Children and adults alike are influenced by their peers, but children who are still in the process of developing a value system are more vulnerable to negative influences. Parents should take a proactive position in discussions about friendships during early childhood to lay the foundation for children making good choices later. You can help your children make good decisions about friendships by teaching them early about what being a good friend means, thus giving them some criteria for selection of friends. For example, for a young child you could talk about kindness, honesty, sharing, and having fun together. Of course, your children also need to understand that friends can make mistakes; therefore, if their friends sometimes have a bad day or are mean, apologies and forgiveness may be in order.
Parents should not be hesitant about setting limits for their children if they find them selecting misbehaving or negative friends. If you observe that a friend is a bad influence on your children, it’s best to require that your children discontinue play with them temporarily. It’s also important to explain to your children that people change, and when their friends’ behaviors improve, they may play together again. You will want to specifically emphasize that your children should be strong enough not to go along with peers who are following negative paths. They may need to say to their friends, "My mom (or dad) says I can’t play with kids who use bad language."
"The middle and high school years
The middle and high school years can be quite lonely for some teens. It’s important for adolescents not to feel pressured by parents about making friends, or they may choose negative peers out of desperation and loneliness. Lonely young people need family encouragement for development of positive interests that will ultimately lead them to positive peer groups and social confidence. Even during the teen years, kids need to continue to be involved in family activities. If teens are lonely, you may wish to invite a friend to join the family activities. On the other hand, if your teens are too social, preserve family time for family bonding, and insist that friends do not join the family for these special occasions.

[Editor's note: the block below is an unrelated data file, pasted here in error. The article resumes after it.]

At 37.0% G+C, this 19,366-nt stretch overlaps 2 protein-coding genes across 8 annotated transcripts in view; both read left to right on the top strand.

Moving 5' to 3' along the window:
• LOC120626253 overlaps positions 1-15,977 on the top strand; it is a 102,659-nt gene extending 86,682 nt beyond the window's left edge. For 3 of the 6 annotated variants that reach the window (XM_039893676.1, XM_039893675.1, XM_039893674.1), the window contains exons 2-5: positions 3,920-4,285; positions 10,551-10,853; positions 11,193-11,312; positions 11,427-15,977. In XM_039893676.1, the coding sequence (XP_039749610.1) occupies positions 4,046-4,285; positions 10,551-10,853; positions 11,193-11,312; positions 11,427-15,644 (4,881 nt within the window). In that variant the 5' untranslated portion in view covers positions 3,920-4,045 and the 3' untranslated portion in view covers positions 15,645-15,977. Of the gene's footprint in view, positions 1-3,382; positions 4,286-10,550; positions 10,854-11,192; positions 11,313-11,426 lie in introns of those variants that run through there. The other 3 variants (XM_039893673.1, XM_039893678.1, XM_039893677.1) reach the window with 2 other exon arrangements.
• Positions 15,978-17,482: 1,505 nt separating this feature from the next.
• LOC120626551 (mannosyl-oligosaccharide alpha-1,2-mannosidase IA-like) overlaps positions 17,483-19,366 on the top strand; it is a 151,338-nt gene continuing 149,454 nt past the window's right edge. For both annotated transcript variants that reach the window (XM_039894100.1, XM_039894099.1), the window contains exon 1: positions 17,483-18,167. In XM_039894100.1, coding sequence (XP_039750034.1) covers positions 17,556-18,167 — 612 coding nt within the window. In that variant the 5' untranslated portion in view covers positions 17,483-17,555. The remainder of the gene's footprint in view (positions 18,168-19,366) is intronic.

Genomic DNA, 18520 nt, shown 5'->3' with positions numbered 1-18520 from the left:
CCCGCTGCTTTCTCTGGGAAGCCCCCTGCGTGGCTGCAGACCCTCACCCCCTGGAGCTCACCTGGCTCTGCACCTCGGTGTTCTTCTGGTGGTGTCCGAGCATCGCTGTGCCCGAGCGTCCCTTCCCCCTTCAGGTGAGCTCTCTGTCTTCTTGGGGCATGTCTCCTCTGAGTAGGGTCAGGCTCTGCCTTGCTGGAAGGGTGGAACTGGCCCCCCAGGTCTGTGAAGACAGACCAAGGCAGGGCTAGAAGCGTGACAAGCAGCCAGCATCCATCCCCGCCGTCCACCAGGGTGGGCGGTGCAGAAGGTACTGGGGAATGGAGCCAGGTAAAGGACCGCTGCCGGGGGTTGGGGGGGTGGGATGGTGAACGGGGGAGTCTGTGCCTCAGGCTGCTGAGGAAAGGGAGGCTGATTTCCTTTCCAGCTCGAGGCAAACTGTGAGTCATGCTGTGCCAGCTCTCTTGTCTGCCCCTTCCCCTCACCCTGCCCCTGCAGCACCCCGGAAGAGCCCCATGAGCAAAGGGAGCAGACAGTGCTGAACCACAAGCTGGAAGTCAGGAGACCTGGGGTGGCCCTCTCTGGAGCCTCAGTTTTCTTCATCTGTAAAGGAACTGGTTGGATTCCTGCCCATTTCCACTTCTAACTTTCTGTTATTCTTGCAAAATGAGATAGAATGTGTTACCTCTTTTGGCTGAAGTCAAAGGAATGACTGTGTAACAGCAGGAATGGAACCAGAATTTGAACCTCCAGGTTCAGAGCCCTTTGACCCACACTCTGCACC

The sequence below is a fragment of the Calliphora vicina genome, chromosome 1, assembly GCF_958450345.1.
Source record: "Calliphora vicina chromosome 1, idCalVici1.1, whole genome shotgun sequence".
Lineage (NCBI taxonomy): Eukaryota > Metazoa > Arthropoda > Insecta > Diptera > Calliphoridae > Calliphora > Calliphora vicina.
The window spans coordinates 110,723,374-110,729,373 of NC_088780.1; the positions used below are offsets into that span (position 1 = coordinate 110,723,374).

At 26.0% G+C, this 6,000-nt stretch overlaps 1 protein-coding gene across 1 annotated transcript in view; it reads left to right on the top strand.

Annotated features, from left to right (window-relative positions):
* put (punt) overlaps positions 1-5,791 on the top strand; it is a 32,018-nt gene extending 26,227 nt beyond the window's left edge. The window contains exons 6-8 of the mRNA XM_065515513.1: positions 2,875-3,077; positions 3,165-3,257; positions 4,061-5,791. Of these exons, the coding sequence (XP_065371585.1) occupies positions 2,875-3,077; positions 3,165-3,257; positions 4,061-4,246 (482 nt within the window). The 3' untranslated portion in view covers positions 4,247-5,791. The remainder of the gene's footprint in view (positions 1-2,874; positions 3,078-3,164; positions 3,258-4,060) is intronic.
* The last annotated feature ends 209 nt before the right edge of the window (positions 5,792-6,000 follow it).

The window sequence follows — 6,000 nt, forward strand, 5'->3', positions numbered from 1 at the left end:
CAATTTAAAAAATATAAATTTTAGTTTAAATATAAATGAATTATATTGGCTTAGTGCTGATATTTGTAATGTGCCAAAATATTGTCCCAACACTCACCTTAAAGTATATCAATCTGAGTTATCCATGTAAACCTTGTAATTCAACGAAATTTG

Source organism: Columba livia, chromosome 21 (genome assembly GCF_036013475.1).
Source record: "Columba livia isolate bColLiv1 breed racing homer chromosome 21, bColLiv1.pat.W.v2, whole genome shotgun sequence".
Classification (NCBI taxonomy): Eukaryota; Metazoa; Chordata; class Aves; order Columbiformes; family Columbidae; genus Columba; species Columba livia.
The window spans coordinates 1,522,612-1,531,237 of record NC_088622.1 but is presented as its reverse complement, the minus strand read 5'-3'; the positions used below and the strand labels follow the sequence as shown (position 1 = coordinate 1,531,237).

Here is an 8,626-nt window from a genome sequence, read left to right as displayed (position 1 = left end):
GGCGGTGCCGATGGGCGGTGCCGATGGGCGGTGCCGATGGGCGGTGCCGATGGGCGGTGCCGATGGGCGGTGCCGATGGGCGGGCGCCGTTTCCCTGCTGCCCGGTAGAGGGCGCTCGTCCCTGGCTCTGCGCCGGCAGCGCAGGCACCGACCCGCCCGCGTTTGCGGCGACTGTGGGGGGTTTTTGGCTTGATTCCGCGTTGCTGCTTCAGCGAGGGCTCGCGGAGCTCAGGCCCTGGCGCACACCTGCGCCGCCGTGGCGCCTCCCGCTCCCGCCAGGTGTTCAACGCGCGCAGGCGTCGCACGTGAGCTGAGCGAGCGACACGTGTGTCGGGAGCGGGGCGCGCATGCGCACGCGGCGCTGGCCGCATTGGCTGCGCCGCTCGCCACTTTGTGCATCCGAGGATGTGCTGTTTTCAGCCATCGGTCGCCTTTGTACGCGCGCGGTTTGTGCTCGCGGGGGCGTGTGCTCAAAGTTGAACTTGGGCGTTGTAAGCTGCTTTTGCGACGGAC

IF YOUR TEENS ARE IN
Peers who smoke, drink alcohol, use drugs, and oppose school and parents will put pressure on your children to do the same. Peers who are excellent students, involved in extracurricular activities, and busy building skills and interests are likely to have a positive effect on your children. Sometimes parents and teachers may be fooled by teens’ school behavior. That is, occasionally even positive kids lead a very different and unhealthy social life outside of school.
If your child is already in a negative peer group, here are some suggested potential solutions for separating them from their negative friends. Unfortunately, all of these are more effective with children in middle school than in high school, and none are guaranteed to be effective. All are worth considering.
SUBSTITUTING A POSITIVE RELATIONSHIP
The most positive technique for removing an adolescent from a negative peer group is getting her involved in a positive peer experience, such as a fun enrichment program, a religious club or scout group, a special interest group, a sport, drama, art, music, or creative writing activity, a summer program or camp, or a youth travel experience.